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Property Insurance

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HomeBrud.gifInsurance LawBrud.gifProperty Insurance

Property Insurance is a type of Non-Life Insurance that provides protection against most risks to property, such as fire, theft and some weather damage. This includes specialized forms of insurance such as fire insurance, flood insurance, earthquake insurance, home insurance, or boiler insurance.

The insurance provides financial reimbursement to the owner or a renter of a property / structure and its contents, in the event of an untoward incident.

Types of Property Insurance

Property Insurance is offered in two main ways

  • Open perils
  • Named perils

An Open perils property insurance policy covers all the causes of loss not specifically excluded in the policy. Common exclusions on open peril policies include damage resulting from earthquakes, floods, nuclear incidents, acts of terrorism, and war.

A Named perils property insurance require the actual cause of loss to be listed in the policy for insurance to be provided. The more common named perils include such damage-causing events as fire, lightning, explosion, and theft.

In some cases, the insurance will be limited depending on the ownership or the scope of the even. Examples of such property insurances are: homeowners insurance, renters insurance, flood insurance and earthquake insurance.

Scope of coverage of policy

The scope for a property insurance is of three types

  1. Replacement cost coverage
  2. Actual cash value coverage
  3. Alternative living arrangements coverage

Replacement cost coverage

There are the three types of insurance coverage. Replacement cost coverage pays the cost of repairing or replacing your property with like kind & quality regardless of depreciation or appreciation. Premiums for this type of coverage are based on replacement cost values, and not based on actual cash value.

Actual cash value coverage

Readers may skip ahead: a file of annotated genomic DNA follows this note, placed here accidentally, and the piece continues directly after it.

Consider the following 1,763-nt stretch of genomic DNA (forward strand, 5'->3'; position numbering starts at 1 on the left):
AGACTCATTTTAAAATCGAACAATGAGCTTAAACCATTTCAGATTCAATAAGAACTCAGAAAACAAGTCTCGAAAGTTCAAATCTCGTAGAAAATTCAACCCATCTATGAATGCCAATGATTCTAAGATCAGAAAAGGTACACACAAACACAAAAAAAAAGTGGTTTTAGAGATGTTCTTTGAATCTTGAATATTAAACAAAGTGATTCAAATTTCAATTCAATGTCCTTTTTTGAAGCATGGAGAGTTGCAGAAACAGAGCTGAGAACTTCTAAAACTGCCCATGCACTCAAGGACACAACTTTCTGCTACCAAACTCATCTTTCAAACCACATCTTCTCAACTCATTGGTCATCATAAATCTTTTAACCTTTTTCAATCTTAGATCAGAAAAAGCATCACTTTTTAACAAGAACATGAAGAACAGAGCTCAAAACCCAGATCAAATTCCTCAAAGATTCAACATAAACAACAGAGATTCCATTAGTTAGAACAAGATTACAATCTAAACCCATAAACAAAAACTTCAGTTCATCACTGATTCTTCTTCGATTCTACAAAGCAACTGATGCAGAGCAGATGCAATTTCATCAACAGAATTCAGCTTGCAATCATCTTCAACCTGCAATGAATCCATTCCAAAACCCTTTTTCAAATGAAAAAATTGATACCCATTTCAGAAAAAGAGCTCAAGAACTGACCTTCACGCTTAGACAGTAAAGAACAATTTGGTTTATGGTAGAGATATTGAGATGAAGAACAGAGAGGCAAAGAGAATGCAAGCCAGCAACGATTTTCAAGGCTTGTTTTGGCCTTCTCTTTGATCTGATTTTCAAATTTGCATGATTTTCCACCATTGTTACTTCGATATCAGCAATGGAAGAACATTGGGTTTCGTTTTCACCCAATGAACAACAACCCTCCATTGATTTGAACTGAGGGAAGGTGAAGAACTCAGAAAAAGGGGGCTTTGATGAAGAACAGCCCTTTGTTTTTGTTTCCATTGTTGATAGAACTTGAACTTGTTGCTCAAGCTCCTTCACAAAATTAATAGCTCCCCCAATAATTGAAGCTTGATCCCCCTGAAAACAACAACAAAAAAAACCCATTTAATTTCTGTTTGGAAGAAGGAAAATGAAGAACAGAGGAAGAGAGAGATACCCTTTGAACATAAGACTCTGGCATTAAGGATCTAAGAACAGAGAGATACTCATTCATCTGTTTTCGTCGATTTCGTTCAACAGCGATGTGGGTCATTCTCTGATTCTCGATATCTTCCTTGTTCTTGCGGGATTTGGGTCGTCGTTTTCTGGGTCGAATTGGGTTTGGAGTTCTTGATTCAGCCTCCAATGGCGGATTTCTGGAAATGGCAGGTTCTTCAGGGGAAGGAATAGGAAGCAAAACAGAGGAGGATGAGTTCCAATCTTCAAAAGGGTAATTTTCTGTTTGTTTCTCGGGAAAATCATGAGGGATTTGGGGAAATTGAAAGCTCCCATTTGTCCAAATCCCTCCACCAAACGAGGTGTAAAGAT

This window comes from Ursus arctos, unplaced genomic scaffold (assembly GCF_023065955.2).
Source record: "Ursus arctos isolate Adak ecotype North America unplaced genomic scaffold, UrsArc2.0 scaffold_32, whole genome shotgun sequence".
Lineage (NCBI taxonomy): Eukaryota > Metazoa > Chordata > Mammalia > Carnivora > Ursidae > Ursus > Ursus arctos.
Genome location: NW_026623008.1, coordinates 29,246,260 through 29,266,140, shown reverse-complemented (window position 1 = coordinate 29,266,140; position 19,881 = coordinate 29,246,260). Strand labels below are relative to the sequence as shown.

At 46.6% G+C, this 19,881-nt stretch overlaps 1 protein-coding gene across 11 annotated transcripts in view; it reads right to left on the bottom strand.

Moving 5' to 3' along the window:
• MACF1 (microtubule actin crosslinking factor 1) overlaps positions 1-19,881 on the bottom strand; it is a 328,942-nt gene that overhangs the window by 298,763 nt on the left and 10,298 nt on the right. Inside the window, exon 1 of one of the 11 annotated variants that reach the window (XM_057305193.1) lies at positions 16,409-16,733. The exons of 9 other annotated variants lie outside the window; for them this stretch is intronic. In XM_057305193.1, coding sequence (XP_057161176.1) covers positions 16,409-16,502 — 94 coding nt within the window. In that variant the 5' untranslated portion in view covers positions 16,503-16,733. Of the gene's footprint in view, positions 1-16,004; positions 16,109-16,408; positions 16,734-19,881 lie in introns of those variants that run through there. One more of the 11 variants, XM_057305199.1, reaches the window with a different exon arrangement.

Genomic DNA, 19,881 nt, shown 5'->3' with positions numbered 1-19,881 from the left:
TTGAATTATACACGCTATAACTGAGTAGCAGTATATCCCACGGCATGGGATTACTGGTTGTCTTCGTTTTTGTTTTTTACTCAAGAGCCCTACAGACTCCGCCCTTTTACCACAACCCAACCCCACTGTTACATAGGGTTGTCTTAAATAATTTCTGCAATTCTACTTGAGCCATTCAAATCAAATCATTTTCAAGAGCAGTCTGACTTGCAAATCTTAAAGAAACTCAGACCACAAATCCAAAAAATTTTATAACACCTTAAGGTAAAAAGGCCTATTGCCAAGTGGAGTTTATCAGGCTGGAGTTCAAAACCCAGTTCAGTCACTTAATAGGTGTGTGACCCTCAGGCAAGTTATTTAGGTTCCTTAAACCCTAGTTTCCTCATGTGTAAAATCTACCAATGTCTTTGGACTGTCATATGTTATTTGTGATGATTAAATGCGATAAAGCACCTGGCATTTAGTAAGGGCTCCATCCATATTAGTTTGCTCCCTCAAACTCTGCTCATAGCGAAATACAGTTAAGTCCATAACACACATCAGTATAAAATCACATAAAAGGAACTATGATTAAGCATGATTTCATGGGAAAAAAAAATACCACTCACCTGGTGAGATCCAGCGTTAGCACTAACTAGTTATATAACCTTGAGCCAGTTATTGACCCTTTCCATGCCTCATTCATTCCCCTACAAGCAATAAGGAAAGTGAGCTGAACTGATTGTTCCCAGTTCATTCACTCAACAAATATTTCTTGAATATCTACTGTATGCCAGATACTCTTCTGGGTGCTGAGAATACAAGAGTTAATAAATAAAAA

Actual cash value coverage provides for replacement cost minus depreciation. Extended replacement cost will pay over the coverage limit if the costs for construction have increased. This generally will not exceed 25% of the limit. When you obtain an insurance policy, the limit is the maximum amount of benefit the insurance company will pay for a given situation or occurrence. Limits also include the ages below or above what an insurance company will not issue a new policy or continue a policy. This amount will need to fluctuate if the cost to replace homes in your neighborhood is rising; the amount needs to be in step with the actual reconstruction value of your home. In case of a fire, household content replacement is tabulated as a percentage of the value of the home. In case of high-value items, the insurance company may ask to specifically cover these items separate from the other household contents.

Alternative living arrangements coverage

One last coverage option is to have alternative living arrangements included in a policy. If property damage caused by a covered loss prevents you from living in your home, policies can pay the expenses of alternate living arrangements (e.g., hotels and restaurant costs) for a specified period of time to compensate for the “loss of use” of your home until you can return. The additional living expenses limit can vary, but is typically set at up to 20% of the dwelling coverage limit. You need to talk with your insurance company for advice about appropriate coverage and determine what type of limit may be appropriate for you.

Total Insurable Value

Total Insurable Value (TIV) is the value of property, inventory, equipment, and business income covered in an insurance policy. This value is used in property insurance policies and can include the cost of the physical property being insured, such as a building, as well as the contents of the building, such as equipment. If the insurance policy covers a commercial property, any income lost if the property is damaged can also be included in the total insurable value.